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I’m in Dallas this morning and I’m about to catch a flight to go speak at the University of Connecticut School of Law for the Black Law Student’s Association.

But I wanna tell you why I’m in Dallas and why I’ll likely be coming to your city soon.

Last week I announced on air that I was launching something called the Real Justice PAC. PAC stands for Political Action Committee. And the Real Justice PAC is one of the only political organizations in the entire country focused on how we can change the criminal justice system from the inside out. We are particularly going to focus on making sure that your city has a district attorney that only looks like you, because right now, out of the 2,400 DA’s in America, they are 95% white, and 81% male, and overwhelmingly conservative, we are going to make sure we elect District Attorneys who see their primary goal as ending mass incarceration.

If you don’t mind, I have to get a little nerdy for a minute.

I hope I can do justice to what I am about to attempt to explain.

America’s tax laws are putting up a thick barrier, a force field if you will, that is effectively preventing the most capable advocates for criminal justice reform from telling the full truth about the problems of the system, and who can solve those problems.

Over the past three months, as I’ve prepared to make this announcement today, I’ve come face to face with this dozens of times.

At last count, we have over 70,000 black churches in America. The leaders of those churches, because of various tax laws, are not allowed to use their buildings or pulpits for explicit political endorsements.

So, we have 2,400 District Attorneys in power, with 70,000+ pastors who cannot freely campaign for alternatives.

It goes much deeper than that.

Because of tax laws governing charities, including almost every single civil rights organization you’ve ever heard of, including the NAACP, the Urban League, the ACLU, and others, those organizations are not allowed to endorse political candidates or use their resources in political campaigns of any kind.

That includes most fraternities and sororities. It even includes hardcore justice organizations that do amazing work, but would lose their non-profit status if they actually endorsed a political candidate.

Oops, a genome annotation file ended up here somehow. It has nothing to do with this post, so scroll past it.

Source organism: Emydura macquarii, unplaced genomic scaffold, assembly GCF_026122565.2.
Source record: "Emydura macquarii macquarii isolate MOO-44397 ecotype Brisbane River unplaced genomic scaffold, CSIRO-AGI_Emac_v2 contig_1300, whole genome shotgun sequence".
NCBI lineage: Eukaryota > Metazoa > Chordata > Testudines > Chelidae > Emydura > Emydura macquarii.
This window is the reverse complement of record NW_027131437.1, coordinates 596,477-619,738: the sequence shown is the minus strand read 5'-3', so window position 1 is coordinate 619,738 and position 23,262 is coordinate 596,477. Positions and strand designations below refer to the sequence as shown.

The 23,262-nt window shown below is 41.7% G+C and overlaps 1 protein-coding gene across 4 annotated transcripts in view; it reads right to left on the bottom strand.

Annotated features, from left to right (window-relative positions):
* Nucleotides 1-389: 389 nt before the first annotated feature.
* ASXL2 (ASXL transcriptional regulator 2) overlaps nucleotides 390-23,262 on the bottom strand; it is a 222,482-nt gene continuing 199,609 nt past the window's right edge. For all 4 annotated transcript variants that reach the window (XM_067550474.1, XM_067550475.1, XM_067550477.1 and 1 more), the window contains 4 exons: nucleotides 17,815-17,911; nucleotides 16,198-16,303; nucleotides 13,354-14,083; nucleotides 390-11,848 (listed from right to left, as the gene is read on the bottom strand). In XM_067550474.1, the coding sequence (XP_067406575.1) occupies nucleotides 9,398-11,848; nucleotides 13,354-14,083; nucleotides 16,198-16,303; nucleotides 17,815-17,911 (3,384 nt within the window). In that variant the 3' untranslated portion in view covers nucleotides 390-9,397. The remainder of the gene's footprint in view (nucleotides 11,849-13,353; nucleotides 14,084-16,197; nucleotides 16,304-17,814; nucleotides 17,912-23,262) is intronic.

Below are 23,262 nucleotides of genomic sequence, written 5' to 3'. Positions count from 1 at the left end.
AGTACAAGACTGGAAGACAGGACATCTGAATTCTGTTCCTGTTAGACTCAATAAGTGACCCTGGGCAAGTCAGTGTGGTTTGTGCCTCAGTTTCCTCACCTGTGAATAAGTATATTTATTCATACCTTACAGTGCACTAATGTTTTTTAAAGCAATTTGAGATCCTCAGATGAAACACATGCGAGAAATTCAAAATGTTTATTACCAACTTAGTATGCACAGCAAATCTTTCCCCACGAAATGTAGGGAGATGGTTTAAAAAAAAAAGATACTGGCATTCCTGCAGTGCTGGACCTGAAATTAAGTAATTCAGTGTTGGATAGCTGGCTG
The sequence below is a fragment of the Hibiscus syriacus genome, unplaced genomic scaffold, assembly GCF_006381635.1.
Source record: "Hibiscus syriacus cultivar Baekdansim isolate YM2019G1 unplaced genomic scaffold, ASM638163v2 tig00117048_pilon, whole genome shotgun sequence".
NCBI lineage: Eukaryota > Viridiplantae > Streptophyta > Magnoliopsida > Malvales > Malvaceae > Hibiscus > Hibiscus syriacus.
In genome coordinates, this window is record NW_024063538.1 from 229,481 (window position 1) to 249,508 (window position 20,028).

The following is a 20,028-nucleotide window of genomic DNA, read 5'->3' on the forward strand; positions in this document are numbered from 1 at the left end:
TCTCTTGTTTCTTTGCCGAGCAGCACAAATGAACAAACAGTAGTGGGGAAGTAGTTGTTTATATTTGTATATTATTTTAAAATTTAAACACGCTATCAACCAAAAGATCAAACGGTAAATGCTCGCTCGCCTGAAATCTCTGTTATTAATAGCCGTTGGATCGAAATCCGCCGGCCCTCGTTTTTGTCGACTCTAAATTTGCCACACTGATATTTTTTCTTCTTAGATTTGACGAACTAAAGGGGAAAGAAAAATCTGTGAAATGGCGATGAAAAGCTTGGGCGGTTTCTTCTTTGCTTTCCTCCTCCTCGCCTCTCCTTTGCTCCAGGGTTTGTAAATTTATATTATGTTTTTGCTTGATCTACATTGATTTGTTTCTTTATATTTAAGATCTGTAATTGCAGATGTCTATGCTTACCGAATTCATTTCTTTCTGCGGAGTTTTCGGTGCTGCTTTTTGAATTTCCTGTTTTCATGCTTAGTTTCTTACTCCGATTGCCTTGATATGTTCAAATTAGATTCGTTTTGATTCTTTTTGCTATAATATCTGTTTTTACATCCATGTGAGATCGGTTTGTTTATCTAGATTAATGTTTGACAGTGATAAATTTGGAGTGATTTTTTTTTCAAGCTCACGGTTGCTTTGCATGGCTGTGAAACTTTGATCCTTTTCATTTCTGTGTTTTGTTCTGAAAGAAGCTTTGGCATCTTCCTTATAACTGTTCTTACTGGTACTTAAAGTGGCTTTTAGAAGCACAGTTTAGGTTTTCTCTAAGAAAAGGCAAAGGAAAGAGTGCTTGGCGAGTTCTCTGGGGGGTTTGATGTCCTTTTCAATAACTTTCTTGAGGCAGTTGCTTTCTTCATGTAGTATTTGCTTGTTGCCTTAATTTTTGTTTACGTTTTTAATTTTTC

It includes pretty all school and colleges as well.

Think for a moment about the traditional seats of black power and influence in America. Our teachers, preachers, pastors, non-profit and civic leaders basically have their hands tied.

So guess what they say when it comes time to vote?

“Go vote.”

That’s about it. If they say much more than that, it could truly jam them up legally.

Can I be frank?

“Go vote” is not enough. And the proof is the very system itself.

If “go vote” was enough, our 2,400 prosecutors would look and feel and act very differently.

If “go vote” was enough, Republicans would not control the House, Senate, Presidency, Supreme Court, and the majority of governorships and state legislatures right now.

What I am about to say pains me. I am not pointing at you. I am owning it.

We got where we are right now because we’ve been out-organized.

People who mean us great harm are in power right now because they have out-organized us.

Yes, they’ve often gerrymandered their way into success, but even that was them out-organizing us.

Yes, they’ve often enacted laws and policies on who can and cannot vote, but that is simply another expression of them out-organizing us.

When the primary people who have influence and power in our communities are not even really allowed to educate you on who to vote for and against, we’re in trouble.

This is the root of why I have decided to shift all of my organizing energy and efforts into launching the Real Justice PAC and getting involved in cities all across America to change the justice system in those cities from the inside out.

We are completely and totally unrestricted. 99% of the other groups and organizations, because of those of their tax status, either cannot get involved at all in the work we are about to do, or have great restrictions on just how much they can say or do.

And we chose the City of Dallas as the first place we are going to get to work. Since Donald Trump was elected you’ve probably heard about how we have to get ready for the mid-term elections. Well guess what, in Dallas, the primaries for those elections are in less than 2 weeks, and early voting has already started here.

Those mid-terms are right now, and we are here to help people flip the local DA’s race from Republican to Democrat by electing an amazing Black woman, Elizabeth Frizell, as the new DA here in Dallas.



Shaun King: The Importance Of Organizing For Success  was originally published on